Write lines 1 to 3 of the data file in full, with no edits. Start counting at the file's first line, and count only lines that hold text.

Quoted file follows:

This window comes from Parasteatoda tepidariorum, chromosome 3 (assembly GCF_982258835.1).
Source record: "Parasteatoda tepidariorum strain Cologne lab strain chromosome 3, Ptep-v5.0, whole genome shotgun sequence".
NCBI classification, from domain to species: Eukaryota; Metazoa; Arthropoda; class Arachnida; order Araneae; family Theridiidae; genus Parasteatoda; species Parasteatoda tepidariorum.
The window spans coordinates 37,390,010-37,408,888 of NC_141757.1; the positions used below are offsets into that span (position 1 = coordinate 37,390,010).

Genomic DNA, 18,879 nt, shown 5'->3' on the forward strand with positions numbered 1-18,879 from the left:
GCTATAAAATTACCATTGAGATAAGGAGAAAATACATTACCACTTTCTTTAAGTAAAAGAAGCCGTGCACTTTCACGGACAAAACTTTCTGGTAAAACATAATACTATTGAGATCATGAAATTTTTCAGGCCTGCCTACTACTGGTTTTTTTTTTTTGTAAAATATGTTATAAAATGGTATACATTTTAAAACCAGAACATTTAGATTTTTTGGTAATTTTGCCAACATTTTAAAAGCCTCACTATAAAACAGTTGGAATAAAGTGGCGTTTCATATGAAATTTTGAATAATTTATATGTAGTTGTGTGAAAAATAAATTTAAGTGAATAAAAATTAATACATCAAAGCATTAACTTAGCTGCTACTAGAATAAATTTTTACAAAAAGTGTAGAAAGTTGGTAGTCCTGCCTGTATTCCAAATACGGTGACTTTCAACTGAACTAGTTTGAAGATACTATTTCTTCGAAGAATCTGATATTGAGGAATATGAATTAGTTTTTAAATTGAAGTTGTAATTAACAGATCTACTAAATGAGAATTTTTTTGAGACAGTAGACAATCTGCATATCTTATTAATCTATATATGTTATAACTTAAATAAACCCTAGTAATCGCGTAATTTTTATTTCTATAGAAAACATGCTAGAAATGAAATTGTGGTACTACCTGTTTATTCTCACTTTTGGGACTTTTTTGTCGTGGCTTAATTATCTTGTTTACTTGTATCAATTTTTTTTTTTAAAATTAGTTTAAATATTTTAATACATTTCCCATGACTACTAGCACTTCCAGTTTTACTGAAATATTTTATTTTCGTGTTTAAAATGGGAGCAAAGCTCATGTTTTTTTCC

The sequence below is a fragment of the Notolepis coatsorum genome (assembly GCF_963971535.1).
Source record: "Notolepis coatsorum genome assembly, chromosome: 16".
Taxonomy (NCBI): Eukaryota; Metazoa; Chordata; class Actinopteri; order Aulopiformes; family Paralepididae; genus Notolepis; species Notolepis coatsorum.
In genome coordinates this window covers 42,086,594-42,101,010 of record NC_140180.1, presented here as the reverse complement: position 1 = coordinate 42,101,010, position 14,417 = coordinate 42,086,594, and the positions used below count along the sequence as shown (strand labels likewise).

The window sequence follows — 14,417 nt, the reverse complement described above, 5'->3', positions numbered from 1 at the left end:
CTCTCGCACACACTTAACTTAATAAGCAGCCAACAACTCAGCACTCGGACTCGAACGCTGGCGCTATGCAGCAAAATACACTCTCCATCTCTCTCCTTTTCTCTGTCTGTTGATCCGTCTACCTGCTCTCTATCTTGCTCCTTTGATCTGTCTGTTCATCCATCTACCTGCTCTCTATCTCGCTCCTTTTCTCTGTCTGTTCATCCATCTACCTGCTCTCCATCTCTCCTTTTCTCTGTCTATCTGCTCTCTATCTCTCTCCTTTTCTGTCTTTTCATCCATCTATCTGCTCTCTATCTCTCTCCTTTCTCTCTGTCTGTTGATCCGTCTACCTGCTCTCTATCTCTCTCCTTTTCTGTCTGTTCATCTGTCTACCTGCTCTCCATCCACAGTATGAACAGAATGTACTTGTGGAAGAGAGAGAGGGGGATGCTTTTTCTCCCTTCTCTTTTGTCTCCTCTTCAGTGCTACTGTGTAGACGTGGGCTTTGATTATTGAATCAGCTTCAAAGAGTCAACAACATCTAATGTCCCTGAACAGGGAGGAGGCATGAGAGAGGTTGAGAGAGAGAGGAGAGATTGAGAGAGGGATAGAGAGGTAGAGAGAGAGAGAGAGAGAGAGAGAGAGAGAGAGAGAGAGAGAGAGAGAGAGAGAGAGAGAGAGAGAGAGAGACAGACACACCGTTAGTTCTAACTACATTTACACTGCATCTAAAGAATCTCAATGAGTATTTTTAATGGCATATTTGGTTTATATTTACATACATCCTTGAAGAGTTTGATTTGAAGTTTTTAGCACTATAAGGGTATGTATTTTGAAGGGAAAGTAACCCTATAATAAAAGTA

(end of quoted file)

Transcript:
This window comes from Parasteatoda tepidariorum, chromosome 3 (assembly GCF_982258835.1).
Source record: "Parasteatoda tepidariorum strain Cologne lab strain chromosome 3, Ptep-v5.0, whole genome shotgun sequence".
NCBI classification, from domain to species: Eukaryota; Metazoa; Arthropoda; class Arachnida; order Araneae; family Theridiidae; genus Parasteatoda; species Parasteatoda tepidariorum.